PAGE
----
Aotearoa is facing an onslaught of winter illness right now, with spiking Covid numbers, widespread influenza, and respiratory viruses like RSV and adenovirus in the community. Re: spoke with NZ’s head GP to find out how we can handle it.

Medical director of the Royal New Zealand College of General Practitioners Dr Bryan Betty says New Zealand’s medical system is “the most stressed I’ve seen” with the current wave of winter viruses.

“I’m getting reports from all over the country that clinics are at capacity and struggling with what's going on.”

This is the first winter where Covid has been widespread in the community, Betty said, and our immunity to viruses like the flu has been lowered because we haven’t encountered them for two years with the border closed.

The result is large numbers of people are getting sick, he said, and are even getting these different illnesses back-to-back in some cases.

Here is his best advice for avoiding illness, or looking after yourself and recovering properly if you do become unwell.

Avoiding illness:

Winter viruses are airborne, Betty said, so the way we dealt with Covid will also keep you safer from these other illnesses.

  • Immunisation

Like Covid, Betty said the only thing that can really protect you is immunisation. He encouraged everyone to make sure they are up to date with Covid boosters, and also get the flu jab from their GP.

  • Mask up

Masks reduce the spread of flu as well as Covid, Betty said. So, now is not a good time to relax your mask-wearing habits.

  • Stay home

This is more about not making others sick, but Betty said if you start to feel any of the symptoms of Covid or the flu, it is really important you stay home. These include headache, sore throat, cough, runny nose, muscle ache, and high temperature.

There are mandates that anyone who tests positive for Covid-19 must stay home for seven days, but Betty said you should also treat the flu the same way.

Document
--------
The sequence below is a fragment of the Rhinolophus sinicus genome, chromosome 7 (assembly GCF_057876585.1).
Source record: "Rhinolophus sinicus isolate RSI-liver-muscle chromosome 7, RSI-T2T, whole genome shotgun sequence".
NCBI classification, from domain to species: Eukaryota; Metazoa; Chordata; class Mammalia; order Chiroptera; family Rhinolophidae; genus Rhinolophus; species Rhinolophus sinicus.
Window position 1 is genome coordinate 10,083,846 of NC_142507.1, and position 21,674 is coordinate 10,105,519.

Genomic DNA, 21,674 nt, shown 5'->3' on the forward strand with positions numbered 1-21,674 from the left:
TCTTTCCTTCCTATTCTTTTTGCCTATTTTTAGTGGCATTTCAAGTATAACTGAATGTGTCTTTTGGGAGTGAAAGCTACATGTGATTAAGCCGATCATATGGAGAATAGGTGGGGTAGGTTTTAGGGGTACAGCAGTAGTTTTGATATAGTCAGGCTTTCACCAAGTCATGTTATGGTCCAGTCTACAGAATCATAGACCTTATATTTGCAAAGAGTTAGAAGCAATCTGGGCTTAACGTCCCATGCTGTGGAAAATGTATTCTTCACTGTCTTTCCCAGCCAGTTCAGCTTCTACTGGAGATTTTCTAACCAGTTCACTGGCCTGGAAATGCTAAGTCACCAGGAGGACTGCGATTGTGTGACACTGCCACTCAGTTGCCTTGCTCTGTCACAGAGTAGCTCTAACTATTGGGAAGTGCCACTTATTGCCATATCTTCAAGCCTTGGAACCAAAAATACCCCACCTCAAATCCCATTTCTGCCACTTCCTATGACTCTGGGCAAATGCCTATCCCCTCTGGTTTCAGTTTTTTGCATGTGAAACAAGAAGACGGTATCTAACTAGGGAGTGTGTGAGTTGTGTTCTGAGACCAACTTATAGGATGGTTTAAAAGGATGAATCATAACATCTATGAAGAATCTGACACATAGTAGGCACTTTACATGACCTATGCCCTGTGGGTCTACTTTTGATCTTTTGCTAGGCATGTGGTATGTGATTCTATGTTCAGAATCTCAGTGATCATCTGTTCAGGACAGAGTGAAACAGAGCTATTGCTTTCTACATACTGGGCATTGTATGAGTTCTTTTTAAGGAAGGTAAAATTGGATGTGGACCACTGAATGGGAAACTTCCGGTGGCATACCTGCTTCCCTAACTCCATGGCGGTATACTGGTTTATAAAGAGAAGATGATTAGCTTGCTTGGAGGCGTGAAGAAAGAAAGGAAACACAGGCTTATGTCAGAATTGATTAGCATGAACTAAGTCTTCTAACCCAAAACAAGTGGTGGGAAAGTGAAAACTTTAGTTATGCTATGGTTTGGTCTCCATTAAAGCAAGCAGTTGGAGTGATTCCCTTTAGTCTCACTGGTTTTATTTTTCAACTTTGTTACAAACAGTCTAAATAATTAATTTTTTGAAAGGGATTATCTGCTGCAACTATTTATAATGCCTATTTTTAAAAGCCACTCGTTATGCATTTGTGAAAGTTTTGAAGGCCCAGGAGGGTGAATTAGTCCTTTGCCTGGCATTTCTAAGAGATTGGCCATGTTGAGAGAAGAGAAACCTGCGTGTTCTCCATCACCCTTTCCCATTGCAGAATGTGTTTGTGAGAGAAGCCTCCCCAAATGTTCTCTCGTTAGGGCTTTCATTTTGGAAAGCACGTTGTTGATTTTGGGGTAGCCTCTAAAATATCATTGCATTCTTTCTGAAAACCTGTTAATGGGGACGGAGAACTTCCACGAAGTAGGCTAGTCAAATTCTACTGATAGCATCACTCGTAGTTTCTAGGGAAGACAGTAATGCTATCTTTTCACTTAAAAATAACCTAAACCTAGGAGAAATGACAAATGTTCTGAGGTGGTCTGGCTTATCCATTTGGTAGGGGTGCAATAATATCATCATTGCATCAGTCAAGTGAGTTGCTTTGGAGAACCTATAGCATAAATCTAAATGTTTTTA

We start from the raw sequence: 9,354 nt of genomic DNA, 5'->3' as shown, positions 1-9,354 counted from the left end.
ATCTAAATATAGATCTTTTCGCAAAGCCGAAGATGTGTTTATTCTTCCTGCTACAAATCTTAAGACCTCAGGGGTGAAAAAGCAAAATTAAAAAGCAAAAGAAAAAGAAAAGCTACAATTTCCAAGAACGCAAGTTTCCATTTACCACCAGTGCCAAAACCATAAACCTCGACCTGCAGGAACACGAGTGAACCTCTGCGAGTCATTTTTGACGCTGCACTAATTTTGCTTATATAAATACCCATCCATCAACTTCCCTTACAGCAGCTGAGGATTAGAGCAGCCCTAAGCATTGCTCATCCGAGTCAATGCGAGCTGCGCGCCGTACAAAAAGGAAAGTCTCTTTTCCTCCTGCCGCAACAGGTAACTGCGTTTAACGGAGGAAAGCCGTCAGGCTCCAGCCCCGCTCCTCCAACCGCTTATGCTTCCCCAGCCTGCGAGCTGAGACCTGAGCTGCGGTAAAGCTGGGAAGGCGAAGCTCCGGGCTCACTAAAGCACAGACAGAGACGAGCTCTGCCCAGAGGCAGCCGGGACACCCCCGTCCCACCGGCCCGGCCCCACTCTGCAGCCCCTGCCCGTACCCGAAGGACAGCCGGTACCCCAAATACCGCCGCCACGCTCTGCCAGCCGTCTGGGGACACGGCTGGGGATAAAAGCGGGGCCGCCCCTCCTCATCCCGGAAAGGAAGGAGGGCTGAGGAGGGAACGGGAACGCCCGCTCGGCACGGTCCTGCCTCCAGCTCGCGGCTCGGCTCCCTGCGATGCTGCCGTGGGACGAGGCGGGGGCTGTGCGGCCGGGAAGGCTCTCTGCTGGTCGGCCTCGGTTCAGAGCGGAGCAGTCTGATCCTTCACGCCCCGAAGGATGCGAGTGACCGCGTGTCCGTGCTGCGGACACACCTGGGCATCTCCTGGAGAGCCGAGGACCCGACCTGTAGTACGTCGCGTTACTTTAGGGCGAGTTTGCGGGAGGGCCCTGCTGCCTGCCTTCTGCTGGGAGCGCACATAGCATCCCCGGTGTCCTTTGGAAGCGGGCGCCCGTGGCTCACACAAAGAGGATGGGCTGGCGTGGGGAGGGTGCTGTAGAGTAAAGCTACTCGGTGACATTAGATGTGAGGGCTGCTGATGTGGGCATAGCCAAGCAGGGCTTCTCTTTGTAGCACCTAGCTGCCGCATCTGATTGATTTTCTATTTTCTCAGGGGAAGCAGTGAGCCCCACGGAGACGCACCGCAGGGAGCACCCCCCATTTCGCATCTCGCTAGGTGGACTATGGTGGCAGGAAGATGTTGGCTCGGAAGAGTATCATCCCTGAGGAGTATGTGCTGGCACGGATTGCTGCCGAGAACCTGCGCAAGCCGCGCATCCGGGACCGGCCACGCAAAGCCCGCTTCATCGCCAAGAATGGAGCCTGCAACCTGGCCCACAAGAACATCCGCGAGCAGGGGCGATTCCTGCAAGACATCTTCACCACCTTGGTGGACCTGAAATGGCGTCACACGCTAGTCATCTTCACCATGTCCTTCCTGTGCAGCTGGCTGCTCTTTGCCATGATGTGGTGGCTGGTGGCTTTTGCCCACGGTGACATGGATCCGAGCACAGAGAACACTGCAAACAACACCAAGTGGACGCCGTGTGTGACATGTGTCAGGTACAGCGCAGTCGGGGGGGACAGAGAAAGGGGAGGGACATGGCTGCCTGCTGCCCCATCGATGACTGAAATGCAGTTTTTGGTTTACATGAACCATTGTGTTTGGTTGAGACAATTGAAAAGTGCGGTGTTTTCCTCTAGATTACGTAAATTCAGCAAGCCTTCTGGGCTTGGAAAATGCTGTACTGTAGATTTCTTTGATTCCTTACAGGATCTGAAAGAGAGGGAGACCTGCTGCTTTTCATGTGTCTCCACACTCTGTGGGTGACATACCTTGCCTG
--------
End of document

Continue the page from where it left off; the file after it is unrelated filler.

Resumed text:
Symptoms may last longer than seven days, he said, but 5-7 days after your symptoms first emerge is the period where you can spread it to others.

Some people might feel pressure to return to work too soon with the flu, Betty said. But employers should look at the bigger picture and see that employees coming back to work too soon are going to spread the virus and cause a larger disruption, he said.


While there are a lot of people sick right now, for most, these illnesses will be mild to moderate and not require going to the doctor.

A big way to ease pressure on the medical system is by not going to the doctor or hospital unnecessarily when dealing with these illnesses, Betty said.

“Most viral illnesses, if it's mild to moderate, you can manage perfectly safely at home.

“It’s when you can't keep fluids down, temperature is severe and out of control, you experience shortness of breath, or when children stop drinking and are drowsy - those are the situations [where] you should seek medical help.”

Betty said the people who are most likely to need help, and the people we want to keep the system freed up for, are people over 65 and those with preexisting medical conditions that make these illnesses riskier - such as diabetes or respiratory conditions.

For these groups, there are also antiviral medications that if taken in the first five days can make symptoms more manageable.

However, these medications are reserved for vulnerable people, so for most people, getting through these illnesses will be about managing symptoms.

You’ve likely heard it a hundred times before, Betty said, but the best treatments are rest, keeping hydrated, and taking regular paracetamol or ibuprofen. 

There are also a range of home remedies which people can try, Betty said, like drinking lemon and honey, gargling with salt, and taking a steamy shower or inhaling the steam from a bowl of hot water.


Covid-19 can have long-term impacts on people’s health, commonly called Long Covid, Betty said.

It is normal for symptoms of both Covid and the flu to last weeks, or even months, after getting sick, he said.

It is when these symptoms persist after three months that it is considered Long Covid, and is something researchers are still working to understand and treat.

Betty said the medical system is going to have to learn to recognise and treat those dealing with Long Covid, likely with support from a wide range of experts - from GPs to dieticians and occupational therapists.

You can find our guide to Long Covid symptoms and some of the latest research into avoiding and dealing with it here.

Betty said the majority of people will recover naturally from these viruses, however, some general rules for doing so include:

  • Good nutrition: Betty recommended people recovering focus their diet on basics like fruits and vegetables, and a bit of protein, while avoiding foods high in sugar or salt.
  • Hydration: Drink lots and often, Betty said.
  • Manage fatigue: Rest if you’re feeling tired, he said, and don’t rush back into exercise.

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